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Psychological distress among displaced persons during an armed conflict in Nepal

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Most internally displaced persons (IDPs) live in low-income countries experiencing a war; their psychosocial health has not been well addressed. We carried out a comprehensive assessment of traumatic experiences, distress symptomatology, and factors independently associated with distress among IDPs in Nepal.


A cross-sectional survey was conducted among 290 IDPs in Nepal during June–July 2003. We used the Hopkins Symptom Checklist-25 (HSCL-25) to assess depression and anxiety symptoms, and the Posttraumatic Stress Disorder (PTSD) Checklist—Civilian Version (PCL-C) to assess PTSD symptoms. All these instruments were validated against local corresponding syndromes and diagnoses of Composite International Diagnostic Interviews (CIDIs) as well.


Almost everyone reported trauma and 53.4% had PTSD symptomatology. The rates of anxiety and depression symptomatology were 80.7 and 80.3%, respectively. Factors independently associated with anxiety symptomatology were illiteracy and feeling miserable on arrival at a new place. Female gender, age 41–50, and feeling miserable on arrival at a new place were associated with depression symptomatology. On the other hand, experiencing greater than three traumatic events and feeling miserable on arrival at a new place were associated with PTSD symptomatology, whereas evacuation after a weeklong preparation and lower caste appeared as protective factors.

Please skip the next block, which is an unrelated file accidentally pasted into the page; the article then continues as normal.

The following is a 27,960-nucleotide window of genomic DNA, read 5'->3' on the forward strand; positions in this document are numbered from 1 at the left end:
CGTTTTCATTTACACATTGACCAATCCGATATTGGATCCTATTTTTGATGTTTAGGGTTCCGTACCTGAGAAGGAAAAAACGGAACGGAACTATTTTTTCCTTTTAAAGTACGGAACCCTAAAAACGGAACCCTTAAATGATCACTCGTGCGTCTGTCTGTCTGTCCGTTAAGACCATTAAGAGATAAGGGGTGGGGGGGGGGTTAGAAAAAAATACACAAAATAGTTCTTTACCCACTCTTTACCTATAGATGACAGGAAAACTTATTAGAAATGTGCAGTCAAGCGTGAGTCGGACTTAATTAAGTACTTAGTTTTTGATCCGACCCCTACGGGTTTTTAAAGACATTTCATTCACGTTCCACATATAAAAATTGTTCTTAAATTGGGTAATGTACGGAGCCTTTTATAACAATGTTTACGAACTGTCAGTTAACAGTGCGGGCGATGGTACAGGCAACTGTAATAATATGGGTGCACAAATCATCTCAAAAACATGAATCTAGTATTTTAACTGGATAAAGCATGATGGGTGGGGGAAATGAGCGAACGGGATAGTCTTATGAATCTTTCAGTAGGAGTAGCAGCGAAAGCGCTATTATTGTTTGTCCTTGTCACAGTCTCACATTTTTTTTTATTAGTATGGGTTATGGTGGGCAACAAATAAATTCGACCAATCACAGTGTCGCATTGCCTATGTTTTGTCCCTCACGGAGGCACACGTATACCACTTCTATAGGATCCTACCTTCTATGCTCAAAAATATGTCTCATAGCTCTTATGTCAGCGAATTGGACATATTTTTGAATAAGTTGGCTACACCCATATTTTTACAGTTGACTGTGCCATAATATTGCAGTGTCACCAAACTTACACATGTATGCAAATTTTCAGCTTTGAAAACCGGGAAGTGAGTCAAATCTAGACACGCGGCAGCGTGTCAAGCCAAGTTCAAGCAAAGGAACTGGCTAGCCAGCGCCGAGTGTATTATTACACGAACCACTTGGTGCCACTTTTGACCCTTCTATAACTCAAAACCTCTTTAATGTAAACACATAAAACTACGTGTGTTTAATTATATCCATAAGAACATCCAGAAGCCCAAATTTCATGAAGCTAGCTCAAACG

High rates of psychological distress and associated factors were identified among highly traumatized IDPs in Nepal, thereby underlining the need for collective assistance, not only for refugees, but also for IDPs. Risk and protective factors that we have identified can thus be utilized for any kind of psychosocial interventions among these IDPs.

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We would like to thank Dr. Bhogendra Sharma and Dr. Bidur Osti, CVICT, Nepal; Dr. Mark Van Ommeren, World Health Organization, Geneva; and Mr. Subodh Raj Pyakurel, INSEC, Nepal, for their supports. We would like to acknowledge the financial assistance provided by the Psychosocial Center for Refugees, University of Oslo, which enabled this study to be conducted.

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Correspondence to Suraj Bahadur Thapa MBBS, MPhil.

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Thapa, S.B., Hauff, E. Psychological distress among displaced persons during an armed conflict in Nepal. Soc Psychiat Epidemiol 40, 672–679 (2005).

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